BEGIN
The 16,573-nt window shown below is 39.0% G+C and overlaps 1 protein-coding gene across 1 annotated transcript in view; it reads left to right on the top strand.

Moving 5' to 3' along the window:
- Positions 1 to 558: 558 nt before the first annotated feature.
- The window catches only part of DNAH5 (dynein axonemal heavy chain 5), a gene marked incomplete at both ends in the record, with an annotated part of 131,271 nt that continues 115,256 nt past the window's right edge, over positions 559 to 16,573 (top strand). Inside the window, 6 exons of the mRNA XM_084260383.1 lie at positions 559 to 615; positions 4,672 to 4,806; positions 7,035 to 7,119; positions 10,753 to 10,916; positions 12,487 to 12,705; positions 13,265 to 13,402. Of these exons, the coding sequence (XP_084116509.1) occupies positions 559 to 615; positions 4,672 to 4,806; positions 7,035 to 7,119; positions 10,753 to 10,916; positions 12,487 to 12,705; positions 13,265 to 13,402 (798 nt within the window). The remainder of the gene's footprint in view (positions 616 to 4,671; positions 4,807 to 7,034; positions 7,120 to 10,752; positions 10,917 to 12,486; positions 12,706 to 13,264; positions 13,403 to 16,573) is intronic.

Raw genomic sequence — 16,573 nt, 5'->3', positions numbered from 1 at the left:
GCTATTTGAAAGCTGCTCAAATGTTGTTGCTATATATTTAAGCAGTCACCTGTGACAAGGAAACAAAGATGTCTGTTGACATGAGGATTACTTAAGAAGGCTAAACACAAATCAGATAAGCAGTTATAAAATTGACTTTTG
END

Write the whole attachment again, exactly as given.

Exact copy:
The 16,573-nt window shown below is 39.0% G+C and overlaps 1 protein-coding gene across 1 annotated transcript in view; it reads left to right on the top strand.

Moving 5' to 3' along the window:
- Positions 1 to 558: 558 nt before the first annotated feature.
- The window catches only part of DNAH5 (dynein axonemal heavy chain 5), a gene marked incomplete at both ends in the record, with an annotated part of 131,271 nt that continues 115,256 nt past the window's right edge, over positions 559 to 16,573 (top strand). Inside the window, 6 exons of the mRNA XM_084260383.1 lie at positions 559 to 615; positions 4,672 to 4,806; positions 7,035 to 7,119; positions 10,753 to 10,916; positions 12,487 to 12,705; positions 13,265 to 13,402. Of these exons, the coding sequence (XP_084116509.1) occupies positions 559 to 615; positions 4,672 to 4,806; positions 7,035 to 7,119; positions 10,753 to 10,916; positions 12,487 to 12,705; positions 13,265 to 13,402 (798 nt within the window). The remainder of the gene's footprint in view (positions 616 to 4,671; positions 4,807 to 7,034; positions 7,120 to 10,752; positions 10,917 to 12,486; positions 12,706 to 13,264; positions 13,403 to 16,573) is intronic.

Raw genomic sequence — 16,573 nt, 5'->3', positions numbered from 1 at the left:
GCTATTTGAAAGCTGCTCAAATGTTGTTGCTATATATTTAAGCAGTCACCTGTGACAAGGAAACAAAGATGTCTGTTGACATGAGGATTACTTAAGAAGGCTAAACACAAATCAGATAAGCAGTTATAAAATTGACTTTTG